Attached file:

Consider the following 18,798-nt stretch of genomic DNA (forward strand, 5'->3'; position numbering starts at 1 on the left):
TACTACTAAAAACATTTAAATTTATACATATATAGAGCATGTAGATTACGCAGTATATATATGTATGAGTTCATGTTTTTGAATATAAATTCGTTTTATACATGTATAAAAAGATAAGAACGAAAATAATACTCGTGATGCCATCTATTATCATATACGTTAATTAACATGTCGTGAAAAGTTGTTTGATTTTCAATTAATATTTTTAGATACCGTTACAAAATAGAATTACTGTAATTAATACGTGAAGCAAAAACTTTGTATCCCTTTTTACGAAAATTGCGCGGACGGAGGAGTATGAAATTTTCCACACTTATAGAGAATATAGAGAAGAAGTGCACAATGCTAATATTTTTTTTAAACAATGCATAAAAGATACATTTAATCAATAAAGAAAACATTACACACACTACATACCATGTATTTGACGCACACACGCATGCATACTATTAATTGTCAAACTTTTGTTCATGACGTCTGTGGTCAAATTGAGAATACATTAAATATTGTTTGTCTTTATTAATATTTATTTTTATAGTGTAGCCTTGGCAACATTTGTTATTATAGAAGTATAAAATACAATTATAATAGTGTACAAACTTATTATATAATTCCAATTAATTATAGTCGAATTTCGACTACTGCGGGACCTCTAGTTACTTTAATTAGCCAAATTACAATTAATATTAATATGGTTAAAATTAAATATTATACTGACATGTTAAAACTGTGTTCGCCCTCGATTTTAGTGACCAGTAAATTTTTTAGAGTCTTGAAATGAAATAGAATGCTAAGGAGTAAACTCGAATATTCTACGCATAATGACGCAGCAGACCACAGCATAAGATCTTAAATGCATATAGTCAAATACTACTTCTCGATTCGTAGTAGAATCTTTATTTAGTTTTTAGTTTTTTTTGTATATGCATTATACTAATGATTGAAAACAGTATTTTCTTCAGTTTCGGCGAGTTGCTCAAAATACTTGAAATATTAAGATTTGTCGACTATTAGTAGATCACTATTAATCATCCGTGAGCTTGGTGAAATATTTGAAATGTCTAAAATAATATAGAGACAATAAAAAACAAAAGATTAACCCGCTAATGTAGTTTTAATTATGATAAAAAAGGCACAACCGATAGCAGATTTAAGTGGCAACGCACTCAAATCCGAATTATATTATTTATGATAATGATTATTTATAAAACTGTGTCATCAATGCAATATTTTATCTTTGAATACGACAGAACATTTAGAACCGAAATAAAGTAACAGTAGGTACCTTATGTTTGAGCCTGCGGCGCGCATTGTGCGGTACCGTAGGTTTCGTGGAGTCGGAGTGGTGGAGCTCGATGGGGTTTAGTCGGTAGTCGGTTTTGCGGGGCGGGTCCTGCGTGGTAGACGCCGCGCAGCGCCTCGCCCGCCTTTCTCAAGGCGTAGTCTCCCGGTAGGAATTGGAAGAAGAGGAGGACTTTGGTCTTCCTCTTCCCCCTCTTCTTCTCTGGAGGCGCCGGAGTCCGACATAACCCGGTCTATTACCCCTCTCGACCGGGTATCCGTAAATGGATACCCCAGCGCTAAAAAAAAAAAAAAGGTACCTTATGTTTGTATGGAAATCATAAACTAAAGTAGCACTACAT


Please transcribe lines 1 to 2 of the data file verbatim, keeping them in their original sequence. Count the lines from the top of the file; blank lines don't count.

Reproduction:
Consider the following 18,798-nt stretch of genomic DNA (forward strand, 5'->3'; position numbering starts at 1 on the left):
TACTACTAAAAACATTTAAATTTATACATATATAGAGCATGTAGATTACGCAGTATATATATGTATGAGTTCATGTTTTTGAATATAAATTCGTTTTATACATGTATAAAAAGATAAGAACGAAAATAATACTCGTGATGCCATCTATTATCATATACGTTAATTAACATGTCGTGAAAAGTTGTTTGATTTTCAATTAATATTTTTAGATACCGTTACAAAATAGAATTACTGTAATTAATACGTGAAGCAAAAACTTTGTATCCCTTTTTACGAAAATTGCGCGGACGGAGGAGTATGAAATTTTCCACACTTATAGAGAATATAGAGAAGAAGTGCACAATGCTAATATTTTTTTTAAACAATGCATAAAAGATACATTTAATCAATAAAGAAAACATTACACACACTACATACCATGTATTTGACGCACACACGCATGCATACTATTAATTGTCAAACTTTTGTTCATGACGTCTGTGGTCAAATTGAGAATACATTAAATATTGTTTGTCTTTATTAATATTTATTTTTATAGTGTAGCCTTGGCAACATTTGTTATTATAGAAGTATAAAATACAATTATAATAGTGTACAAACTTATTATATAATTCCAATTAATTATAGTCGAATTTCGACTACTGCGGGACCTCTAGTTACTTTAATTAGCCAAATTACAATTAATATTAATATGGTTAAAATTAAATATTATACTGACATGTTAAAACTGTGTTCGCCCTCGATTTTAGTGACCAGTAAATTTTTTAGAGTCTTGAAATGAAATAGAATGCTAAGGAGTAAACTCGAATATTCTACGCATAATGACGCAGCAGACCACAGCATAAGATCTTAAATGCATATAGTCAAATACTACTTCTCGATTCGTAGTAGAATCTTTATTTAGTTTTTAGTTTTTTTTGTATATGCATTATACTAATGATTGAAAACAGTATTTTCTTCAGTTTCGGCGAGTTGCTCAAAATACTTGAAATATTAAGATTTGTCGACTATTAGTAGATCACTATTAATCATCCGTGAGCTTGGTGAAATATTTGAAATGTCTAAAATAATATAGAGACAATAAAAAACAAAAGATTAACCCGCTAATGTAGTTTTAATTATGATAAAAAAGGCACAACCGATAGCAGATTTAAGTGGCAACGCACTCAAATCCGAATTATATTATTTATGATAATGATTATTTATAAAACTGTGTCATCAATGCAATATTTTATCTTTGAATACGACAGAACATTTAGAACCGAAATAAAGTAACAGTAGGTACCTTATGTTTGAGCCTGCGGCGCGCATTGTGCGGTACCGTAGGTTTCGTGGAGTCGGAGTGGTGGAGCTCGATGGGGTTTAGTCGGTAGTCGGTTTTGCGGGGCGGGTCCTGCGTGGTAGACGCCGCGCAGCGCCTCGCCCGCCTTTCTCAAGGCGTAGTCTCCCGGTAGGAATTGGAAGAAGAGGAGGACTTTGGTCTTCCTCTTCCCCCTCTTCTTCTCTGGAGGCGCCGGAGTCCGACATAACCCGGTCTATTACCCCTCTCGACCGGGTATCCGTAAATGGATACCCCAGCGCTAAAAAAAAAAAAAAGGTACCTTATGTTTGTATGGAAATCATAAACTAAAGTAGCACTACAT